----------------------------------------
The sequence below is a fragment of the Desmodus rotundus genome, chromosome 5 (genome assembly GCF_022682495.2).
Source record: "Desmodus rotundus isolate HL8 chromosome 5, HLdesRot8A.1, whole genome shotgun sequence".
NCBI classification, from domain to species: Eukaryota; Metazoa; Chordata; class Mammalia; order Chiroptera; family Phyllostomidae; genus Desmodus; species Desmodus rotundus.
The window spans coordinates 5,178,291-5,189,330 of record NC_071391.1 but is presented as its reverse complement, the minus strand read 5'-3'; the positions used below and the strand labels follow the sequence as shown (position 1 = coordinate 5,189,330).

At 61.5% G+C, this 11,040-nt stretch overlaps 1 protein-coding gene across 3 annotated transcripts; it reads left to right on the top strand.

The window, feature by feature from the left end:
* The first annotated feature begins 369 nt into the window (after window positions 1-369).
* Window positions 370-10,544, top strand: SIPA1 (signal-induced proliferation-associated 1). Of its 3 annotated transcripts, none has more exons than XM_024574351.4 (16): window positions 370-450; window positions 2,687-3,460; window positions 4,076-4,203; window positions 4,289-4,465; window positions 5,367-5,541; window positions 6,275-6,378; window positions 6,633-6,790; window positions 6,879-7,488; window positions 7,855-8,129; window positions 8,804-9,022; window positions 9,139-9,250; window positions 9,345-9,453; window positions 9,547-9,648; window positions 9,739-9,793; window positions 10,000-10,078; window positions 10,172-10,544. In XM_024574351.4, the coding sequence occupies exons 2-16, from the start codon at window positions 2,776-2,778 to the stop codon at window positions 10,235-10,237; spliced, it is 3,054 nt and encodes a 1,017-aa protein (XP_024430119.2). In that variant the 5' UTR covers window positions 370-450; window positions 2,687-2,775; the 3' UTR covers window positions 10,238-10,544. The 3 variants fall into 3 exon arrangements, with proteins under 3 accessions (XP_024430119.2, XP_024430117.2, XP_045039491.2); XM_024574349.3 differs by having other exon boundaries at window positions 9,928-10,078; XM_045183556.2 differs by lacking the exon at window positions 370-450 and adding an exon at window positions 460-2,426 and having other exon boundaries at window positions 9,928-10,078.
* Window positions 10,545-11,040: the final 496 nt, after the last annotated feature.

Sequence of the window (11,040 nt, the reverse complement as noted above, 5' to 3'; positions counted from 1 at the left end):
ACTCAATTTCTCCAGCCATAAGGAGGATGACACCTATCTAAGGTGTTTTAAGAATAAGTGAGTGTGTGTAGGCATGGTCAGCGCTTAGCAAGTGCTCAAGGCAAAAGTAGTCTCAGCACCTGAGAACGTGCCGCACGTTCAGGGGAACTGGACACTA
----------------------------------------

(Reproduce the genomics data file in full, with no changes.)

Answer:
The sequence below is a fragment of the Desmodus rotundus genome, chromosome 5 (genome assembly GCF_022682495.2).
Source record: "Desmodus rotundus isolate HL8 chromosome 5, HLdesRot8A.1, whole genome shotgun sequence".
NCBI classification, from domain to species: Eukaryota; Metazoa; Chordata; class Mammalia; order Chiroptera; family Phyllostomidae; genus Desmodus; species Desmodus rotundus.
The window spans coordinates 5,178,291-5,189,330 of record NC_071391.1 but is presented as its reverse complement, the minus strand read 5'-3'; the positions used below and the strand labels follow the sequence as shown (position 1 = coordinate 5,189,330).

At 61.5% G+C, this 11,040-nt stretch overlaps 1 protein-coding gene across 3 annotated transcripts; it reads left to right on the top strand.

The window, feature by feature from the left end:
* The first annotated feature begins 369 nt into the window (after window positions 1-369).
* Window positions 370-10,544, top strand: SIPA1 (signal-induced proliferation-associated 1). Of its 3 annotated transcripts, none has more exons than XM_024574351.4 (16): window positions 370-450; window positions 2,687-3,460; window positions 4,076-4,203; window positions 4,289-4,465; window positions 5,367-5,541; window positions 6,275-6,378; window positions 6,633-6,790; window positions 6,879-7,488; window positions 7,855-8,129; window positions 8,804-9,022; window positions 9,139-9,250; window positions 9,345-9,453; window positions 9,547-9,648; window positions 9,739-9,793; window positions 10,000-10,078; window positions 10,172-10,544. In XM_024574351.4, the coding sequence occupies exons 2-16, from the start codon at window positions 2,776-2,778 to the stop codon at window positions 10,235-10,237; spliced, it is 3,054 nt and encodes a 1,017-aa protein (XP_024430119.2). In that variant the 5' UTR covers window positions 370-450; window positions 2,687-2,775; the 3' UTR covers window positions 10,238-10,544. The 3 variants fall into 3 exon arrangements, with proteins under 3 accessions (XP_024430119.2, XP_024430117.2, XP_045039491.2); XM_024574349.3 differs by having other exon boundaries at window positions 9,928-10,078; XM_045183556.2 differs by lacking the exon at window positions 370-450 and adding an exon at window positions 460-2,426 and having other exon boundaries at window positions 9,928-10,078.
* Window positions 10,545-11,040: the final 496 nt, after the last annotated feature.

Sequence of the window (11,040 nt, the reverse complement as noted above, 5' to 3'; positions counted from 1 at the left end):
ACTCAATTTCTCCAGCCATAAGGAGGATGACACCTATCTAAGGTGTTTTAAGAATAAGTGAGTGTGTGTAGGCATGGTCAGCGCTTAGCAAGTGCTCAAGGCAAAAGTAGTCTCAGCACCTGAGAACGTGCCGCACGTTCAGGGGAACTGGACACTA